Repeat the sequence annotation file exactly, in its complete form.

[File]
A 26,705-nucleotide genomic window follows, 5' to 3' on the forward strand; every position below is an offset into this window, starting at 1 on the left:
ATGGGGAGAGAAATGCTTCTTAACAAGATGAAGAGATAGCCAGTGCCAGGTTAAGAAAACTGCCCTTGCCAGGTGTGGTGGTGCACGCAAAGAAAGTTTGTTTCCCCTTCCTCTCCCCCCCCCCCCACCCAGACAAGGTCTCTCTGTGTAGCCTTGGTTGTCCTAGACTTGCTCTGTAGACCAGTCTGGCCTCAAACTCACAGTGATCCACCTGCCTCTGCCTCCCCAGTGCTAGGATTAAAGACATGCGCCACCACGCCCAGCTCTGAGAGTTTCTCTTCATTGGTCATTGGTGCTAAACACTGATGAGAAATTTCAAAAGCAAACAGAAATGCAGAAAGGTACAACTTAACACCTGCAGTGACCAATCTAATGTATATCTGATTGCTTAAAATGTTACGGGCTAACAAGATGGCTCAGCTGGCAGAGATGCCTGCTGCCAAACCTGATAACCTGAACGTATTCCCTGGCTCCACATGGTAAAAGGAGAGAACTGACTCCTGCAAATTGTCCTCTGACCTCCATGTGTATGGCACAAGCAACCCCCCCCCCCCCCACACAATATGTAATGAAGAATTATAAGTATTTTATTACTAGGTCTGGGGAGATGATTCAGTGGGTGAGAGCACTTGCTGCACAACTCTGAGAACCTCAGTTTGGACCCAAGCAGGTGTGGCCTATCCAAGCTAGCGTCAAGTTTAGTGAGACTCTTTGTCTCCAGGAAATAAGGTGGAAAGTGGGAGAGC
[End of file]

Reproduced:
A 26,705-nucleotide genomic window follows, 5' to 3' on the forward strand; every position below is an offset into this window, starting at 1 on the left:
ATGGGGAGAGAAATGCTTCTTAACAAGATGAAGAGATAGCCAGTGCCAGGTTAAGAAAACTGCCCTTGCCAGGTGTGGTGGTGCACGCAAAGAAAGTTTGTTTCCCCTTCCTCTCCCCCCCCCCCCACCCAGACAAGGTCTCTCTGTGTAGCCTTGGTTGTCCTAGACTTGCTCTGTAGACCAGTCTGGCCTCAAACTCACAGTGATCCACCTGCCTCTGCCTCCCCAGTGCTAGGATTAAAGACATGCGCCACCACGCCCAGCTCTGAGAGTTTCTCTTCATTGGTCATTGGTGCTAAACACTGATGAGAAATTTCAAAAGCAAACAGAAATGCAGAAAGGTACAACTTAACACCTGCAGTGACCAATCTAATGTATATCTGATTGCTTAAAATGTTACGGGCTAACAAGATGGCTCAGCTGGCAGAGATGCCTGCTGCCAAACCTGATAACCTGAACGTATTCCCTGGCTCCACATGGTAAAAGGAGAGAACTGACTCCTGCAAATTGTCCTCTGACCTCCATGTGTATGGCACAAGCAACCCCCCCCCCCCCCACACAATATGTAATGAAGAATTATAAGTATTTTATTACTAGGTCTGGGGAGATGATTCAGTGGGTGAGAGCACTTGCTGCACAACTCTGAGAACCTCAGTTTGGACCCAAGCAGGTGTGGCCTATCCAAGCTAGCGTCAAGTTTAGTGAGACTCTTTGTCTCCAGGAAATAAGGTGGAAAGTGGGAGAGC